Three decades of dialogue on migration – where did the Budapest Process start and what has it become?

2023 marks the 30th anniversary of the Budapest Process. This December, Budapest Process Senior Officials will gather in Istanbul to celebrate its anniversary. At the same time, discussions on the new Ministerial Declaration and Action Plan to be adopted in its upcoming Ministerial Conference will commence. As the dialogue ushers itself to a new phase, it is worth taking stock of its successes from the early days to what it has become today.

Back in 1993, Ministers and delegates from 41 countries and organisations gathered in Budapest and agreed upon 32 recommendations to take forward and implement jointly. In its first phase, the dialogue focused mainly on tackling irregular migration with recommendations at the time linked to exchange of information, improvement of border management and legal harmonisation of crimes such as trafficking in human beings.

Since that first Budapest Process meeting, the dialogue has evolved and expanded both thematically and geographically while keeping some key components of its early meetings, which led to its success and sustained engagement.

In the first decade of the dialogue, its success was mainly due to its pragmatic approach, prioritising  which recommendations to tackle from the Budapest Ministerial and setting up Working Group meetings to this end. In addition, the annual Senior Officials Meeting, known at the time as the Budapest Group, became a regular event for government officials to meet on equal footing and share their priorities on migration with each other.

Conferences at the Ministerial level remained an impetus for the dialogue and an opportunity to solidify the structure of the Budapest Process. Over the subsequent Ministerial Conferences in 1997-2003-2013-2019, the dialogue expanded geographically eastward, as it sought to partner with neighbouring countries of the states already involved. The Caucasus and Central Asian countries were invited to join the dialogue. A specific turning point occurred in 2006 when Türkiye took over the Chairmanship of the dialogue from Hungary and extended an invitation to the Silk Routes countries in 2010, to find common ground for cooperation in the migration field and to have stronger engagement with countries of origin, transit and destination.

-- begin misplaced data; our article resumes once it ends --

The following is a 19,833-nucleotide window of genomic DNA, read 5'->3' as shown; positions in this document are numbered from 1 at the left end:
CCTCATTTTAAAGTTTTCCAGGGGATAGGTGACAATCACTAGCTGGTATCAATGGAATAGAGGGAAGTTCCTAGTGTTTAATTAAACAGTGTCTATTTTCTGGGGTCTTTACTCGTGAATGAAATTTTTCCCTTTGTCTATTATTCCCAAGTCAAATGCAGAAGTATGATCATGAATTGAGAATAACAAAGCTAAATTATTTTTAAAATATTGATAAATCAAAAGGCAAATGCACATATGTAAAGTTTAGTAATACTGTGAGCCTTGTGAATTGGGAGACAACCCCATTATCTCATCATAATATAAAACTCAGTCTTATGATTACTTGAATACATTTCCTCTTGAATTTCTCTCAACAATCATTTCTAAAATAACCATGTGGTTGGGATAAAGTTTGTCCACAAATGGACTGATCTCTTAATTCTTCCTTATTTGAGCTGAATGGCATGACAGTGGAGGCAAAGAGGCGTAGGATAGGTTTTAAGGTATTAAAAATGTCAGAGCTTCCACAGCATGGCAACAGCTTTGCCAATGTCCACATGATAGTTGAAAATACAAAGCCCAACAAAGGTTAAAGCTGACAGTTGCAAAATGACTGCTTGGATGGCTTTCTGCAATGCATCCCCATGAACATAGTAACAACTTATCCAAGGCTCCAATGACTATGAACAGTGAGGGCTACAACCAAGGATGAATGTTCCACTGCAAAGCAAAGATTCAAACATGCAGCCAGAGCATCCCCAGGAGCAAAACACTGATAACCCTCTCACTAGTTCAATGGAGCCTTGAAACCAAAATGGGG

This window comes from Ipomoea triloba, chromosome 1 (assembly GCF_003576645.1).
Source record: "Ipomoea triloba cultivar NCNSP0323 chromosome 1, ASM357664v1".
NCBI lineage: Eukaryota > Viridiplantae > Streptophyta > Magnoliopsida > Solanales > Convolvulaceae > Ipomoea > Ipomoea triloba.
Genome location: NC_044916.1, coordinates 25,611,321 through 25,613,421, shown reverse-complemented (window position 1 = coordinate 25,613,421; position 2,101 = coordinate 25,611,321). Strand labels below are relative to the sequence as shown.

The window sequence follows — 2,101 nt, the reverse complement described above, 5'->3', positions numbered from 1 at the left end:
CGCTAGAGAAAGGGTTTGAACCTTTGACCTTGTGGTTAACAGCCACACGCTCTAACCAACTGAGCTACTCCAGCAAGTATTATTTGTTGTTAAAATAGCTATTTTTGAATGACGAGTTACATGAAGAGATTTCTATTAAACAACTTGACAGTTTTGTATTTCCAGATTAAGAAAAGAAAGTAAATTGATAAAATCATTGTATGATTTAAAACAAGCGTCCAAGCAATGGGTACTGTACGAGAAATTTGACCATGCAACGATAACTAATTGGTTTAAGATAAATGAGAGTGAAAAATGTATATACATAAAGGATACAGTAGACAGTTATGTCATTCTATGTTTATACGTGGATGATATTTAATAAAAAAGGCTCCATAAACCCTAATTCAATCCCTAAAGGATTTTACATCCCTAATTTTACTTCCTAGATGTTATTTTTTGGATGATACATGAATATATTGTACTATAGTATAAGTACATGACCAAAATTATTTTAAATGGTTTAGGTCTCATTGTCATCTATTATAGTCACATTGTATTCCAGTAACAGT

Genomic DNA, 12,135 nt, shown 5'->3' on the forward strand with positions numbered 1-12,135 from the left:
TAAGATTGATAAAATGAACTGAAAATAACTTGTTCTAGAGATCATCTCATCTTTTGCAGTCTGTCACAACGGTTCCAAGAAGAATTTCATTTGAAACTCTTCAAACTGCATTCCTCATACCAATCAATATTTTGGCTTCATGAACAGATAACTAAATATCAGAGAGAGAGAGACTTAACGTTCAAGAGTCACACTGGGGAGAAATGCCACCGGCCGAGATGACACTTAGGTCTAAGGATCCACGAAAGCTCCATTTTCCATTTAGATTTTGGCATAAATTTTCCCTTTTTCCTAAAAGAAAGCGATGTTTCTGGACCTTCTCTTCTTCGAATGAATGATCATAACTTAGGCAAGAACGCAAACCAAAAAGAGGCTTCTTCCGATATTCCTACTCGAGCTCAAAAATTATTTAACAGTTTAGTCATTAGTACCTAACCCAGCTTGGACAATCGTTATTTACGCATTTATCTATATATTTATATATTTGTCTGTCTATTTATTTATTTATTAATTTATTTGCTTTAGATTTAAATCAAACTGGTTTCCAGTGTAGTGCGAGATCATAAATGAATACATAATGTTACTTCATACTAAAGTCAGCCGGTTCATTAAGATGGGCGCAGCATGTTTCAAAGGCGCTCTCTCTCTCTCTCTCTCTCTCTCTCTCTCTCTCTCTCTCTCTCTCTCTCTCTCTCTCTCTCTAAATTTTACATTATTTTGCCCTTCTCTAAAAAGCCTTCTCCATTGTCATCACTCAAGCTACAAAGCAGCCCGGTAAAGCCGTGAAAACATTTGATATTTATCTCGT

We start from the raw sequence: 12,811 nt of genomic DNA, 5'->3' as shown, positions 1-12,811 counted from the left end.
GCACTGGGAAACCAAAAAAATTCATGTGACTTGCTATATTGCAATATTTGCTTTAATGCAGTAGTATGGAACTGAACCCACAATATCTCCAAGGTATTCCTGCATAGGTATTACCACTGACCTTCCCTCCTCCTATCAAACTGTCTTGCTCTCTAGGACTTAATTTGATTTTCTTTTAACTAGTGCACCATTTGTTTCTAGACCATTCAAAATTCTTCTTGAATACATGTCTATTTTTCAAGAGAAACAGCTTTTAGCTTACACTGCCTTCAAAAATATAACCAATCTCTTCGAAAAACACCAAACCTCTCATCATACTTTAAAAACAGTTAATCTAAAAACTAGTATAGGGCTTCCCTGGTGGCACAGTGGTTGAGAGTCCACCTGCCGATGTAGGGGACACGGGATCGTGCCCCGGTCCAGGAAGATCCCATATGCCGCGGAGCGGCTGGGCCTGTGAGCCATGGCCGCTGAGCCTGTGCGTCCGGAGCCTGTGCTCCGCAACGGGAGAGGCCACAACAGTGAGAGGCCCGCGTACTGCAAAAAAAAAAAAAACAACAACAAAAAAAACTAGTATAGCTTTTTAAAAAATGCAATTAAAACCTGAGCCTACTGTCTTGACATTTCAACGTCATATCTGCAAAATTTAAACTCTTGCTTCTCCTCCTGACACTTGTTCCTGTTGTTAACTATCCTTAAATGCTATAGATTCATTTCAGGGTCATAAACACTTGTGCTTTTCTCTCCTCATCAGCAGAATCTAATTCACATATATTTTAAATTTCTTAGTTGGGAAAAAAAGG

The “Silk Routes Partnership for Migration” was born and has been the backbone of the dialogue since the 2013 Ministerial Conference. The geographic expansion was paralleled by a thematic expansion, with dialogue partners discussing not only irregular migration but legal migration, migration and development, international protection and integration. Even further, projects co-funded by the EU and EU Members States under the umbrella of the dialogue were implemented in Afghanistan, Bangladesh, Iraq and Pakistan responding to the needs of dialogue partners and to the priorities set out in the 2013 and 2019 Ministerial Declarations.

The Budapest Process navigated through several crises years, the so called “migration crisis” and other unforeseen difficult moments, such as the Covid pandemic, the fall of the Afghan government and the war in Ukraine. By adapting its focus while keeping its core structure and its network of focal points, the Budapest Process dialogue’s success to date is matched by its length and breadth.

The key ingredients of its success in the early days remain true today: a base of trust, a search for common ground and cooperation, a strong network and a flexible structure.  While it is clear that the dialogue has been met by action and cooperation on the ground in the past three decades, the importance of linking the dialogue’s outcomes to concrete impact and improved migration governance is evermore a priority. The latest expansion of the dialogue to include Jordan and Lebanon opens new possibilities for cooperation. Finally, the link between the dialogue and the regions in which it operates should become stronger, bringing the dialogue to the Silk Routes region and the Silk Routes region to the dialogue.

N.B: This article was originally published on the Migration Partnership Facility (MPF) website. LINK

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